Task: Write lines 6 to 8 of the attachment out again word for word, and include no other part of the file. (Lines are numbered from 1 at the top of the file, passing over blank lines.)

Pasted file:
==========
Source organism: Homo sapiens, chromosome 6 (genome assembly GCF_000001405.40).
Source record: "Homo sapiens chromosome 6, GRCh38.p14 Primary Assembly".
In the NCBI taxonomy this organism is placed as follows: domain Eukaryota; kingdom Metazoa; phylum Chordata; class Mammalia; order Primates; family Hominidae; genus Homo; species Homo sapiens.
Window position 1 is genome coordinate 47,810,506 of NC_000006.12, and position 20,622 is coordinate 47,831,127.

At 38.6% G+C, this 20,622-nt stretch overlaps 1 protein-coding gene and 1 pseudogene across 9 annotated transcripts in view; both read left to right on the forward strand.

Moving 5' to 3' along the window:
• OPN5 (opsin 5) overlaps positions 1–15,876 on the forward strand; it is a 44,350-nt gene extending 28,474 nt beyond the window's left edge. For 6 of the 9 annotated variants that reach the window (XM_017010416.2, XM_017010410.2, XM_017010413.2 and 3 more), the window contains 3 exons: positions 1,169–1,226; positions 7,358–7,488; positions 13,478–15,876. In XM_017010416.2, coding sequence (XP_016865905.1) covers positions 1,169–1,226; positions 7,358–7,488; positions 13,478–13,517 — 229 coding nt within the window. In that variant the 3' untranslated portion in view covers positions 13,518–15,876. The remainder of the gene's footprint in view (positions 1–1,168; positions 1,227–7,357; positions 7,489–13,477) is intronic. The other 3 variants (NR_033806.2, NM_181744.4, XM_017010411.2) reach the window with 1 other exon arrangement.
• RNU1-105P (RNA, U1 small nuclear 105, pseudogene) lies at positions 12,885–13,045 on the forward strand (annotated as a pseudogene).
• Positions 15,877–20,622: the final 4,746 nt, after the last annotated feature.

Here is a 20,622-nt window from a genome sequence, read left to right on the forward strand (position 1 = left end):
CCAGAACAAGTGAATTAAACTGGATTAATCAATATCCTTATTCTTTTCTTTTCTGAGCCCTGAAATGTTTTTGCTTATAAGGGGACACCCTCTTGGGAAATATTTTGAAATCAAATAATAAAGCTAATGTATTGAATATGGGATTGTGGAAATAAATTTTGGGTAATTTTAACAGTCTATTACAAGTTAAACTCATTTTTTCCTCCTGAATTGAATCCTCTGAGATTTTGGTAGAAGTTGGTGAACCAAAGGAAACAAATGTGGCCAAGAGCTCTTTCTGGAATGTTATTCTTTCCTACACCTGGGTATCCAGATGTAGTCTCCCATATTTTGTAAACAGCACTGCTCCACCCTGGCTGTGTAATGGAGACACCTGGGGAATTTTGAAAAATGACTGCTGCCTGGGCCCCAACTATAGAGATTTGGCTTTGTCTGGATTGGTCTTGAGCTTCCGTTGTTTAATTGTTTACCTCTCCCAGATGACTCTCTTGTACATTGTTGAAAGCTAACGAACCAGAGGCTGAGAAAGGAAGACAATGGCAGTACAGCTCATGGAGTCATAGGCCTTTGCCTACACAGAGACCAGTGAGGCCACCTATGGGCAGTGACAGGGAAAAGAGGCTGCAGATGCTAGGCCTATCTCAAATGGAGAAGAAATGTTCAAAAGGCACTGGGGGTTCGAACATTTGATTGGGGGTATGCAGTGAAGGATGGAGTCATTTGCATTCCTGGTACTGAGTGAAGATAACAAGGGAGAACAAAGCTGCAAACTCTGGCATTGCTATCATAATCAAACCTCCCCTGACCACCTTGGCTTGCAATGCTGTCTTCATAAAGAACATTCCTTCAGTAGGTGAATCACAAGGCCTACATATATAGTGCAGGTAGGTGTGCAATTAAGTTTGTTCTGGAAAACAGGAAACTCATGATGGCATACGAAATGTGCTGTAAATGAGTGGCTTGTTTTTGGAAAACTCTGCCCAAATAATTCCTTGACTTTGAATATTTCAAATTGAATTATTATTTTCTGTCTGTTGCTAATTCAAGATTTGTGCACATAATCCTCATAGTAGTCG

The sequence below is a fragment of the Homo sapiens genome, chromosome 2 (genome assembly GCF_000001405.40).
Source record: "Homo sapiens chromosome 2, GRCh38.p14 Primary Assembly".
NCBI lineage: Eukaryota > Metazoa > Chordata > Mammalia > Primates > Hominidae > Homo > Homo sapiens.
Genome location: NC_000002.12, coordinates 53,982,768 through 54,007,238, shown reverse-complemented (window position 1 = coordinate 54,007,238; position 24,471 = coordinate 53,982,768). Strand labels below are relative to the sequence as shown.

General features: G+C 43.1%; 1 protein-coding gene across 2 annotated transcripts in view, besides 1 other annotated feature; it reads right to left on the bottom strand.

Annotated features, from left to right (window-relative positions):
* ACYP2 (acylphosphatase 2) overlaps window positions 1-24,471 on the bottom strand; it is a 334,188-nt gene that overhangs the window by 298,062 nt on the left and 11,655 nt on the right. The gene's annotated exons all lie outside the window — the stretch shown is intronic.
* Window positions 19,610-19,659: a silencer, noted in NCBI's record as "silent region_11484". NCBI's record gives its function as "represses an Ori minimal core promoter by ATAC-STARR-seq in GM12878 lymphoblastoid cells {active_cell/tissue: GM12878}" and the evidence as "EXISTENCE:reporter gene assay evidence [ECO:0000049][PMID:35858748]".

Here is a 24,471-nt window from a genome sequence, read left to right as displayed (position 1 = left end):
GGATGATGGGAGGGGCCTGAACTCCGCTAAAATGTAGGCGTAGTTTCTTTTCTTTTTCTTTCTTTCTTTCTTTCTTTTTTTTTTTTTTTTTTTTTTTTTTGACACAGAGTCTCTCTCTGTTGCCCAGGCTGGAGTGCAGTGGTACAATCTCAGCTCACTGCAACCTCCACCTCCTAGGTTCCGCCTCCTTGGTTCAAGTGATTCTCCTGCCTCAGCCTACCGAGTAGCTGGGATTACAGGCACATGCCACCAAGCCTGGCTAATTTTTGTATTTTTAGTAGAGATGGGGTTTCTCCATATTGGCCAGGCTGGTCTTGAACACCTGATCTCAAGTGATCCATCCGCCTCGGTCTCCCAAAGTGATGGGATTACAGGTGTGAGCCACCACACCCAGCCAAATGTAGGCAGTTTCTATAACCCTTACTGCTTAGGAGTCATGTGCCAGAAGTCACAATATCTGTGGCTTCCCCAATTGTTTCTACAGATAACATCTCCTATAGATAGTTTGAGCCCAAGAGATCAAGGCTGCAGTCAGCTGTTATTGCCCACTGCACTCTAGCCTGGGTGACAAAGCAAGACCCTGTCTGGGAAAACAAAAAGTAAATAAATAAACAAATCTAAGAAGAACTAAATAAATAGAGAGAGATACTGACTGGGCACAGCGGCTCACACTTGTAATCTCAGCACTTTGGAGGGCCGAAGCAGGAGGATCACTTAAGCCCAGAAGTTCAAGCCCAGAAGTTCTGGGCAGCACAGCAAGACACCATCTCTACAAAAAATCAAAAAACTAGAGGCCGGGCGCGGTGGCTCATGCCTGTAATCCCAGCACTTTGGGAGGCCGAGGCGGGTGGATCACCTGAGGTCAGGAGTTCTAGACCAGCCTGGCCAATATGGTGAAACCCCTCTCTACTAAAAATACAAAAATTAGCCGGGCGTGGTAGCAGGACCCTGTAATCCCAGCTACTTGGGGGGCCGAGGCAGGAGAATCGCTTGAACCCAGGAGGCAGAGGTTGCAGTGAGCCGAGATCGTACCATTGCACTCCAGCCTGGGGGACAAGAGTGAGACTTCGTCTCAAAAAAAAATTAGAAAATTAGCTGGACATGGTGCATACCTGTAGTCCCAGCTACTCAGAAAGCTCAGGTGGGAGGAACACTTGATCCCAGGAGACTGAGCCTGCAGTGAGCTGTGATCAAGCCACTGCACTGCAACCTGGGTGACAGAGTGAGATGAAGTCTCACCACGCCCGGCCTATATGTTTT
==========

Moving 5' to 3' along the window:
• OPN5 (opsin 5) overlaps positions 1–15,876 on the forward strand; it is a 44,350-nt gene extending 28,474 nt beyond the window's left edge. For 6 of the 9 annotated variants that reach the window (XM_017010416.2, XM_017010410.2, XM_017010413.2 and 3 more), the window contains 3 exons: positions 1,169–1,226; positions 7,358–7,488; positions 13,478–15,876. In XM_017010416.2, coding sequence (XP_016865905.1) covers positions 1,169–1,226; positions 7,358–7,488; positions 13,478–13,517 — 229 coding nt within the window. In that variant the 3' untranslated portion in view covers positions 13,518–15,876. The remainder of the gene's footprint in view (positions 1–1,168; positions 1,227–7,357; positions 7,489–13,477) is intronic. The other 3 variants (NR_033806.2, NM_181744.4, XM_017010411.2) reach the window with 1 other exon arrangement.
• RNU1-105P (RNA, U1 small nuclear 105, pseudogene) lies at positions 12,885–13,045 on the forward strand (annotated as a pseudogene).